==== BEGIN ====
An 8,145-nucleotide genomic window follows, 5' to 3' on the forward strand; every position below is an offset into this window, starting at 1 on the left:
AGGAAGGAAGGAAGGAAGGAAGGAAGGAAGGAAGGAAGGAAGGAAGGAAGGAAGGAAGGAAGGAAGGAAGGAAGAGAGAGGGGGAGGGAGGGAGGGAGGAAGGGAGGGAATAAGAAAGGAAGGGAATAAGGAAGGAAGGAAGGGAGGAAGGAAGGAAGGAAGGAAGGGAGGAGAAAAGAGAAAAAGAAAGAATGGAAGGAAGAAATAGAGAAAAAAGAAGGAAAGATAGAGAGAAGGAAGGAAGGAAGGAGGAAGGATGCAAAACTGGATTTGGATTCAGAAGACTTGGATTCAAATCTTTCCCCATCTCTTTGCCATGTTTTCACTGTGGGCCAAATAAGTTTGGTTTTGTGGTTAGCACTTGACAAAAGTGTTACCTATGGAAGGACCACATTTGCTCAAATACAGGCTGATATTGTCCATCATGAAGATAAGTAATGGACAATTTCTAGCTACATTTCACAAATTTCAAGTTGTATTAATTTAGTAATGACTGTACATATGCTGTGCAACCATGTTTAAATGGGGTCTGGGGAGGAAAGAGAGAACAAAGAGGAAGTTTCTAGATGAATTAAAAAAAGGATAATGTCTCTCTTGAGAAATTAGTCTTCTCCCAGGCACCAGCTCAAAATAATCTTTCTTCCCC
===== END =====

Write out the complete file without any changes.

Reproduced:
An 8,145-nucleotide genomic window follows, 5' to 3' on the forward strand; every position below is an offset into this window, starting at 1 on the left:
AGGAAGGAAGGAAGGAAGGAAGGAAGGAAGGAAGGAAGGAAGGAAGGAAGGAAGGAAGGAAGGAAGGAAGGAAGAGAGAGGGGGAGGGAGGGAGGGAGGAAGGGAGGGAATAAGAAAGGAAGGGAATAAGGAAGGAAGGAAGGGAGGAAGGAAGGAAGGAAGGAAGGGAGGAGAAAAGAGAAAAAGAAAGAATGGAAGGAAGAAATAGAGAAAAAAGAAGGAAAGATAGAGAGAAGGAAGGAAGGAAGGAGGAAGGATGCAAAACTGGATTTGGATTCAGAAGACTTGGATTCAAATCTTTCCCCATCTCTTTGCCATGTTTTCACTGTGGGCCAAATAAGTTTGGTTTTGTGGTTAGCACTTGACAAAAGTGTTACCTATGGAAGGACCACATTTGCTCAAATACAGGCTGATATTGTCCATCATGAAGATAAGTAATGGACAATTTCTAGCTACATTTCACAAATTTCAAGTTGTATTAATTTAGTAATGACTGTACATATGCTGTGCAACCATGTTTAAATGGGGTCTGGGGAGGAAAGAGAGAACAAAGAGGAAGTTTCTAGATGAATTAAAAAAAGGATAATGTCTCTCTTGAGAAATTAGTCTTCTCCCAGGCACCAGCTCAAAATAATCTTTCTTCCCC